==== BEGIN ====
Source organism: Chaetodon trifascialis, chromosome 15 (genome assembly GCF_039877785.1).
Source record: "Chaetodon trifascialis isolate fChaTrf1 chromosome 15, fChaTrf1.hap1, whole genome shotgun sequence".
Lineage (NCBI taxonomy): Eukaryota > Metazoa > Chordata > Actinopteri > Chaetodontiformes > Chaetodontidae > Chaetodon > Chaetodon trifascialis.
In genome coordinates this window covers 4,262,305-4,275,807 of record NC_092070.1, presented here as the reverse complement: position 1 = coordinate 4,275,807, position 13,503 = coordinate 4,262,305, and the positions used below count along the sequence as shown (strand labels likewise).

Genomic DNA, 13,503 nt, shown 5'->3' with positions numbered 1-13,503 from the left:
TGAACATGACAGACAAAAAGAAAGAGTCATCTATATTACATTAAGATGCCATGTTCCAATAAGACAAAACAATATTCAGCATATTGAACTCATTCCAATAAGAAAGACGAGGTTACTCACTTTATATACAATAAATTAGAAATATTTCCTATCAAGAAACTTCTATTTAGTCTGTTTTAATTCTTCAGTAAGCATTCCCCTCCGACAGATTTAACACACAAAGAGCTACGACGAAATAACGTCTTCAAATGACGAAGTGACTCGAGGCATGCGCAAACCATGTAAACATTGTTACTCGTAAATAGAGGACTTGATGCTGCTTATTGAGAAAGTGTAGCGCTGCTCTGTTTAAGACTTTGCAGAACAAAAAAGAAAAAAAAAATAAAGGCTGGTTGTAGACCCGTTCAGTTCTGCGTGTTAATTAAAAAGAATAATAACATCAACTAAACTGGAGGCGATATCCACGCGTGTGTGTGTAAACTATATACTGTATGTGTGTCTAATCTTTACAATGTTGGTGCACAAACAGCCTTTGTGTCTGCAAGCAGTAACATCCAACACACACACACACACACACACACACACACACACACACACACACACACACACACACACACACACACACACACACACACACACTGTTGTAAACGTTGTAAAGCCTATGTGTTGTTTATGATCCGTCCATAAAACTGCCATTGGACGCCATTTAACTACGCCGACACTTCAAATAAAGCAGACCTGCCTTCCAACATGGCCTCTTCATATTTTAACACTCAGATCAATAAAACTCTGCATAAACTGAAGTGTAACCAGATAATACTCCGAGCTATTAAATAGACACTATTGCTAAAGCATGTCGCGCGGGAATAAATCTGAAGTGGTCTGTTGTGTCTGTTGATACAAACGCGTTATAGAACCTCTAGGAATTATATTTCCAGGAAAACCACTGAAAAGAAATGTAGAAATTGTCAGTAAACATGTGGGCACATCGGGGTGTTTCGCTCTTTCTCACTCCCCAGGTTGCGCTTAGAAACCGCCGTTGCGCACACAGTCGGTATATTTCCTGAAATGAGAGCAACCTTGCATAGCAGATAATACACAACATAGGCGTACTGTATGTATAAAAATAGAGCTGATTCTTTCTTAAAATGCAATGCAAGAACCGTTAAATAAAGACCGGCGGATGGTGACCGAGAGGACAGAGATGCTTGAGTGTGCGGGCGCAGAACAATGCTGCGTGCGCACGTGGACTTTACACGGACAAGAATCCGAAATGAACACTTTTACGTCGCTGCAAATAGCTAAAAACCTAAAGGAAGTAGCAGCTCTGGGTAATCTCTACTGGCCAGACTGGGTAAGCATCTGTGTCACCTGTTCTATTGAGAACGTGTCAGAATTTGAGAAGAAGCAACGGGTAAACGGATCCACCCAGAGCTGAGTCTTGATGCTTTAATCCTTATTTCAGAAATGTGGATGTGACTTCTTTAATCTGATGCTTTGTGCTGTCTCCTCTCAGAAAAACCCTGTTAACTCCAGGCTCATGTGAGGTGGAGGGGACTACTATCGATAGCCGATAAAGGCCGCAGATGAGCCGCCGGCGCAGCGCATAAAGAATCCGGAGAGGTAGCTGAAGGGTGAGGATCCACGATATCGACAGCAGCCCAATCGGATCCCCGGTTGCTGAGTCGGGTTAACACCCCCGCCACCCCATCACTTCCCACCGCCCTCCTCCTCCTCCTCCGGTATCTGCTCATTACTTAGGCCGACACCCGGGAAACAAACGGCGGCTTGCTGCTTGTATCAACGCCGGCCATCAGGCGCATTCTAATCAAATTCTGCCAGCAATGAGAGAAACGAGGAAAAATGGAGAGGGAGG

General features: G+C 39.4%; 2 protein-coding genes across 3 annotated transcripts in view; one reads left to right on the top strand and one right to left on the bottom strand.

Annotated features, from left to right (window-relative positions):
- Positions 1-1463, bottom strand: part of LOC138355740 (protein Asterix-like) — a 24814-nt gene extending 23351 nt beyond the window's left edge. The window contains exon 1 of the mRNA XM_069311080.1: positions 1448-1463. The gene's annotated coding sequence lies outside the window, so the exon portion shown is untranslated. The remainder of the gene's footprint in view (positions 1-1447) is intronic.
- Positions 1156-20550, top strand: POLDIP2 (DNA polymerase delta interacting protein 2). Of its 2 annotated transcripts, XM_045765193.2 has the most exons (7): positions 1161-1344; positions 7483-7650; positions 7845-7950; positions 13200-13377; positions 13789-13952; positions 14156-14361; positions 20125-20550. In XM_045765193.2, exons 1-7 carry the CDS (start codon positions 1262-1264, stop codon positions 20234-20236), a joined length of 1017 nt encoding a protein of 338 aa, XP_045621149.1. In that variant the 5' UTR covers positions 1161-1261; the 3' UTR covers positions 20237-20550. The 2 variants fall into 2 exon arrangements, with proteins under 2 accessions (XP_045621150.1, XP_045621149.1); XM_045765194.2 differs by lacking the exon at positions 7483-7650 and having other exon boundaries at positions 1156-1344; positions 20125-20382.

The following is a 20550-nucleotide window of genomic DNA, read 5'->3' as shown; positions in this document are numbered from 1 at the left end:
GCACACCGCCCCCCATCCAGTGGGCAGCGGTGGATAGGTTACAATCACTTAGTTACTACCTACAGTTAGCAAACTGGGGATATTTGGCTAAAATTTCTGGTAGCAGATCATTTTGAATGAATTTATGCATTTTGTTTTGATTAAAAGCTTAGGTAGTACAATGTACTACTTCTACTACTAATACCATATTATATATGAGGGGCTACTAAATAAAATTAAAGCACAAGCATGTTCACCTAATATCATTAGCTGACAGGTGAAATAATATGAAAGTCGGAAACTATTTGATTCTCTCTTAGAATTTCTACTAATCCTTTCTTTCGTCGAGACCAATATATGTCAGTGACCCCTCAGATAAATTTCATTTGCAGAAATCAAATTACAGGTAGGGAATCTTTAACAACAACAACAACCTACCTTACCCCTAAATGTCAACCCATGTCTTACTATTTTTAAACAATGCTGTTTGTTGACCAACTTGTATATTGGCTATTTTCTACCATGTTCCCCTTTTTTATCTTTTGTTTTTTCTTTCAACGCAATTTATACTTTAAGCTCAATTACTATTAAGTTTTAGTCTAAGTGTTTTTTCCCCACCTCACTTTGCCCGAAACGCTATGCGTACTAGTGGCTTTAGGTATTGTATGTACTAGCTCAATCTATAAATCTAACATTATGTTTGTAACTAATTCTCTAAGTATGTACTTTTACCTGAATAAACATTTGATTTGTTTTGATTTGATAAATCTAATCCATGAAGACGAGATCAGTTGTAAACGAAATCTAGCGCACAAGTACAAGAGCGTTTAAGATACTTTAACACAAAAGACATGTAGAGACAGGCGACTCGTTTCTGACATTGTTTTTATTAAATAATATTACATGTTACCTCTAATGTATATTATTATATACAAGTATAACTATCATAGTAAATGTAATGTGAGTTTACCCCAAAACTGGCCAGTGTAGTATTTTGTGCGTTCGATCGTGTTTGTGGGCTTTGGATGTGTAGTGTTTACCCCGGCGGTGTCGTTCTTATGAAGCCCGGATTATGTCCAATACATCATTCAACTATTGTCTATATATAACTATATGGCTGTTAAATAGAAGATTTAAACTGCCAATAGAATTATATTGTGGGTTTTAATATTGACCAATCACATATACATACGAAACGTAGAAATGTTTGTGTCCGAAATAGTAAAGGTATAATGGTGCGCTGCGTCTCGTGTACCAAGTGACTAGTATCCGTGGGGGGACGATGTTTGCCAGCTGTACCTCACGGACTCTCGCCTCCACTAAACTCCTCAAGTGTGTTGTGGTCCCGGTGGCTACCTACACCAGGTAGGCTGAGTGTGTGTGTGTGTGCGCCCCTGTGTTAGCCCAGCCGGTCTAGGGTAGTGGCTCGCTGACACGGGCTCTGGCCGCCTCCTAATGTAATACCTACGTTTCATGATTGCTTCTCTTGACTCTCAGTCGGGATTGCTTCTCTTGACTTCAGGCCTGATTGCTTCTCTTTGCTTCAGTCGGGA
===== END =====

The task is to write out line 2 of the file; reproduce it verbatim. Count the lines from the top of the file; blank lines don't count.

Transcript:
Source record: "Chaetodon trifascialis isolate fChaTrf1 chromosome 15, fChaTrf1.hap1, whole genome shotgun sequence".